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University Square tenants search for new business spaces

The redevelopment of University Square is moving forward after its rezoning and special use permit were approved by the town on Feb. 11 — but the process is far from over.

Although the special use permit doesn’t require construction to begin until February 2015, businesses in University Square are already planning for the changes.

During construction — which will demolish and replace the existing development with a combination of office, retail and residential space, and more than 1,000 parking spots — current tenants will have to shut down or relocate.

Kelly Bruney, the co-owner of University Square restaurant Butternut Squash, said the owners of the building had promised her a place in the new development since 2009, but changed their minds in the summer of 2012.

“They said they would temporarily rehouse us and then we would get permanent rehousing,” she said. “They deliberately misled us for four years.”

But Gordon Merklein, executive director of real estate development for UNC and member of the 123 West Franklin St. development team, said no such agreement existed, because the project’s timeline has been unknown and the new building will be owned by a different company.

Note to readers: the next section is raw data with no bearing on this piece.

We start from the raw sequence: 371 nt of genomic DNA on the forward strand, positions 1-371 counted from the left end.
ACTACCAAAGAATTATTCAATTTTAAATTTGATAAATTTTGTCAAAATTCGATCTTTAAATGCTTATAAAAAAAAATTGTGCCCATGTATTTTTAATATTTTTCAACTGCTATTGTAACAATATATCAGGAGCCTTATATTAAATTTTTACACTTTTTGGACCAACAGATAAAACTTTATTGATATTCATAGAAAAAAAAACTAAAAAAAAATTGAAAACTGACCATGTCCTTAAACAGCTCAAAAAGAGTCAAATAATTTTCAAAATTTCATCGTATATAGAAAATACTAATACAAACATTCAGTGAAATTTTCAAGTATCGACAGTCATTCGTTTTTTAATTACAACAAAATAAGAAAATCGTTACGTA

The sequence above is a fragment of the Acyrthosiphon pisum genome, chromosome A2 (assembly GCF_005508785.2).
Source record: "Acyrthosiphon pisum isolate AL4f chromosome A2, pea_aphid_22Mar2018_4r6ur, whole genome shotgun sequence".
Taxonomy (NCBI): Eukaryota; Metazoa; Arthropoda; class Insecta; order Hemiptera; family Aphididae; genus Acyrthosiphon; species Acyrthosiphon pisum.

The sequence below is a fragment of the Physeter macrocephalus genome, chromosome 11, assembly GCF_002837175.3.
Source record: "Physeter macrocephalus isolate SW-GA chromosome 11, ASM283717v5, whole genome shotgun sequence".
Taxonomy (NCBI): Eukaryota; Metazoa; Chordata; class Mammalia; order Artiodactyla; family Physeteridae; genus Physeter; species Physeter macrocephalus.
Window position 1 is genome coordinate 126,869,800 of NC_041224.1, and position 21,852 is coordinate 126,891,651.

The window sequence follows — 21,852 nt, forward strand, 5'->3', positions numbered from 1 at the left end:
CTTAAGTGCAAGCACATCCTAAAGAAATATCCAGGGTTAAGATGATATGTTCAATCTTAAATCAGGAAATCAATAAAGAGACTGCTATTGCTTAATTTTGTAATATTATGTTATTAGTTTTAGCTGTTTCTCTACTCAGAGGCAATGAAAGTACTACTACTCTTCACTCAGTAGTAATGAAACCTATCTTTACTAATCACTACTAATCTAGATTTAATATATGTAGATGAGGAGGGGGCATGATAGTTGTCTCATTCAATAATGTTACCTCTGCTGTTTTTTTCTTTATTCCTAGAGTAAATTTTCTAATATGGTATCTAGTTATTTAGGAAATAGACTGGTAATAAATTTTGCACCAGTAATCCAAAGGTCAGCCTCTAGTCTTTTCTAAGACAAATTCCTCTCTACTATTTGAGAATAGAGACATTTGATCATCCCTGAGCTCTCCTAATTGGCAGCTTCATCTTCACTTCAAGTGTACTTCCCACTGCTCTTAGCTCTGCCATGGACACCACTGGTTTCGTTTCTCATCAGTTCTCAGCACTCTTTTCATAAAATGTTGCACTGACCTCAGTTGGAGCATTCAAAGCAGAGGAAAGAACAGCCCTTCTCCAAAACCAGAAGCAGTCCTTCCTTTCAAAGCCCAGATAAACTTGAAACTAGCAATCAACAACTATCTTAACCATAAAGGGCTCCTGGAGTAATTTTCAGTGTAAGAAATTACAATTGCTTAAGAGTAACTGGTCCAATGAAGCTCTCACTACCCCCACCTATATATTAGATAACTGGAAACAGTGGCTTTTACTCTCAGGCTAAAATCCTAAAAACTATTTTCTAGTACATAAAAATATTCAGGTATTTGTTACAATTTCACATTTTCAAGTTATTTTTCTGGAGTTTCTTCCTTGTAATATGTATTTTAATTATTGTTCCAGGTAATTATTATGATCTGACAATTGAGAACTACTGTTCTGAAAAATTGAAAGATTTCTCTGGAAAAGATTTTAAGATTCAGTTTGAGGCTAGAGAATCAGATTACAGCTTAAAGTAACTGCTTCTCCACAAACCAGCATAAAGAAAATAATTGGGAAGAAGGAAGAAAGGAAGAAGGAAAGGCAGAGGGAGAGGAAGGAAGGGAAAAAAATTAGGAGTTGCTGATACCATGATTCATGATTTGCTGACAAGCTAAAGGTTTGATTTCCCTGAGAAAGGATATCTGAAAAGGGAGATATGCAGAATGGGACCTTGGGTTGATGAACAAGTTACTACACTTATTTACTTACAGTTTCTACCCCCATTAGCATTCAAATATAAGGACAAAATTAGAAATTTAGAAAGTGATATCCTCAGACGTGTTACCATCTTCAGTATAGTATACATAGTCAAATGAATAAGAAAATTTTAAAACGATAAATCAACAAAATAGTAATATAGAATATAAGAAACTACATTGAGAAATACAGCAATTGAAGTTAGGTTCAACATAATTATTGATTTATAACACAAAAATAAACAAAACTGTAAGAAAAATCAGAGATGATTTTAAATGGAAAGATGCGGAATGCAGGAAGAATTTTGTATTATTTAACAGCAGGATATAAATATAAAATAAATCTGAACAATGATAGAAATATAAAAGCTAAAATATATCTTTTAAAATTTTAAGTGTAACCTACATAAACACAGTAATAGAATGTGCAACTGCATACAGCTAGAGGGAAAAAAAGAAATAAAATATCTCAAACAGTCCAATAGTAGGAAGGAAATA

“Anytime a property is redeveloped to the extent that University Square is, one would expect that tenants would have to move for that process to proceed,” he said. “Part of that process is that some tenants will come back. Some won’t. Some will retire.”

Walter Holt — senior property manager for Avison Young, the firm that currently manages University Square — said his company is helping tenants find spaces to use during construction.

And some businesses welcome the renovations as a necessary update for the development.

Pam Patterson, who has worked at University Square business Fine Feathers since 1994, said she thinks the redevelopment will help modernize the town.

“I think it’s a beautiful vision for the town, and I think the company that bought the property loves the town and the University and wants this project to be something we can all be very proud of,” she said.

“Everything will be moved up to the street, so there will be a lot more walking and diversity.”

Patterson said though she supports the redevelopment, it will be sad to see the current building go.

She said she isn’t sure if Fine Feathers will move back into the redeveloped space.

“It’s bittersweet, certainly, because those of us who have lived in Chapel Hill for a long time have fond memories of this property,” she said.

Tina Clossick, director of operations and programming at Kidzu Children’s Museum in University Square, said she also supports the changes.

“This building needs to be redone. This is something that needs to happen.”

Merklein said the developer hopes to begin construction, which will take approximately 26 months, within a year.

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